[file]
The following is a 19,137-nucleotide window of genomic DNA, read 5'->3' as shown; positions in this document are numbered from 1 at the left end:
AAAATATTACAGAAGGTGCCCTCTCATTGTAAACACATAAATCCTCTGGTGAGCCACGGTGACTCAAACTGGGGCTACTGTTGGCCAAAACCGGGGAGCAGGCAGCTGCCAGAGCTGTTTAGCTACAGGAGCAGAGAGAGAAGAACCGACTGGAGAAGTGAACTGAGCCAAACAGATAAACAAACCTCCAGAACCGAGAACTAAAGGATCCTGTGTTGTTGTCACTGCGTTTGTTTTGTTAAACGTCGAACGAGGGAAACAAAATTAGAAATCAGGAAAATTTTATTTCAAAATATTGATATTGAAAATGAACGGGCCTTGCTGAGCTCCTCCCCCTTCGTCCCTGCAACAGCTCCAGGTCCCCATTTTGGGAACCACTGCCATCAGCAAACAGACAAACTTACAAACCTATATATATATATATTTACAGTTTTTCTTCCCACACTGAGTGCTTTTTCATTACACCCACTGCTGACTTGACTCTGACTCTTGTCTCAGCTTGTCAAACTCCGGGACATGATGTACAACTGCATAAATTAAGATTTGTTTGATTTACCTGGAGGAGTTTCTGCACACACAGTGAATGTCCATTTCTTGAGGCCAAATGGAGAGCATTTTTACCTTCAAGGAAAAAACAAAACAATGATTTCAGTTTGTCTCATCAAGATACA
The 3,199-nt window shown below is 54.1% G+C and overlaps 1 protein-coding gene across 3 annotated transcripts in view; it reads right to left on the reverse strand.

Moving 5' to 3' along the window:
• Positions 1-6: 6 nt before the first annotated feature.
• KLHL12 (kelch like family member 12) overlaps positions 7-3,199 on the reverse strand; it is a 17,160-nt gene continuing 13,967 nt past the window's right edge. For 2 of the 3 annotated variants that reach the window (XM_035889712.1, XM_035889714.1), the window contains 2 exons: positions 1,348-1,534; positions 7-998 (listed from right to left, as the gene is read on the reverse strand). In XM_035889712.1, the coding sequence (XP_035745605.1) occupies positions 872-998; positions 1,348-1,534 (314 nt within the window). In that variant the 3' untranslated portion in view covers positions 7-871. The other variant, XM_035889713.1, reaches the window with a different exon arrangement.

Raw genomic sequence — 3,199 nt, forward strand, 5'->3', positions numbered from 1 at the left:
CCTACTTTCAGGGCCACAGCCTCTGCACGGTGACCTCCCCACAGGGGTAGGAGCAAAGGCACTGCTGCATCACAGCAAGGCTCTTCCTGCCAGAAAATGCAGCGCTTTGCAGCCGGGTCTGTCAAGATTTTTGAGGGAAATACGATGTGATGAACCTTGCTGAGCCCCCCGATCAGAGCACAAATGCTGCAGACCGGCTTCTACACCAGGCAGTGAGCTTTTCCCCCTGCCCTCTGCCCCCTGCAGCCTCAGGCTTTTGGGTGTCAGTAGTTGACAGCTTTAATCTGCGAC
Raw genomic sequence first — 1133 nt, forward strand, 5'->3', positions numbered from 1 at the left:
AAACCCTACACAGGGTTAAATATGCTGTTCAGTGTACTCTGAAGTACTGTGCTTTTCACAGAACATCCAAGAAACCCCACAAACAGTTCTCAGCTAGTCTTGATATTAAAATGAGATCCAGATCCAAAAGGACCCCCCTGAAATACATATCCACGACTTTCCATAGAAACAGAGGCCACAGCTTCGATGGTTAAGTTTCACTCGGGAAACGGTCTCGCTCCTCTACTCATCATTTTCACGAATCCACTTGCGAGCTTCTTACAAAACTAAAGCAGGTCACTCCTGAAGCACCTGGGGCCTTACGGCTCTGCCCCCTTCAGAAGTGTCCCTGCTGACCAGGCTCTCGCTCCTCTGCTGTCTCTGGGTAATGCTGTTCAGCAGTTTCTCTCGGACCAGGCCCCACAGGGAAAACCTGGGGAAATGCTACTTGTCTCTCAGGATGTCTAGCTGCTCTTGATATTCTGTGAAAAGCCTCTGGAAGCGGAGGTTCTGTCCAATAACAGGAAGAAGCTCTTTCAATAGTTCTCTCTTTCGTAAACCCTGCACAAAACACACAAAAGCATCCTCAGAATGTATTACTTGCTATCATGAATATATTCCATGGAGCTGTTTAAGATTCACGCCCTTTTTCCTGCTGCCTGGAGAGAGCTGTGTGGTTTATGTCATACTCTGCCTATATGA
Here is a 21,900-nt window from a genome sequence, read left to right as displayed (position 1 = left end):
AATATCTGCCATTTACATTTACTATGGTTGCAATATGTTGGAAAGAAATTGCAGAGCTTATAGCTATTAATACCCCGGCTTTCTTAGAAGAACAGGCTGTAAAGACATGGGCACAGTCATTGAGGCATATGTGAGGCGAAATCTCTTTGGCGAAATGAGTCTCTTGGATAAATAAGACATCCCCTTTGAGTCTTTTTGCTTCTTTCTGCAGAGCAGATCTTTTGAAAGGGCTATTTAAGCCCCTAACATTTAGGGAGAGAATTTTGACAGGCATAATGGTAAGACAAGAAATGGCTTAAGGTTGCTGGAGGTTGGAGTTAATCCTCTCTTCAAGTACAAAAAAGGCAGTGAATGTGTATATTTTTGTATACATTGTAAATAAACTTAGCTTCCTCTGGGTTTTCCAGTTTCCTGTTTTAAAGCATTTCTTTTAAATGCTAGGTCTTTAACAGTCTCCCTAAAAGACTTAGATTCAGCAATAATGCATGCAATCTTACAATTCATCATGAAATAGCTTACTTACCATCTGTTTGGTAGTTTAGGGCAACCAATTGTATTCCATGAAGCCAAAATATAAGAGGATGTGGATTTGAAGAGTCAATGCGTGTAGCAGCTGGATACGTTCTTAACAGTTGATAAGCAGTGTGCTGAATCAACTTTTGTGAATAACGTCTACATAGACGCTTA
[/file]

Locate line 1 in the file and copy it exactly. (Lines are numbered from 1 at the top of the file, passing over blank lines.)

The following is a 19,137-nucleotide window of genomic DNA, read 5'->3' as shown; positions in this document are numbered from 1 at the left end: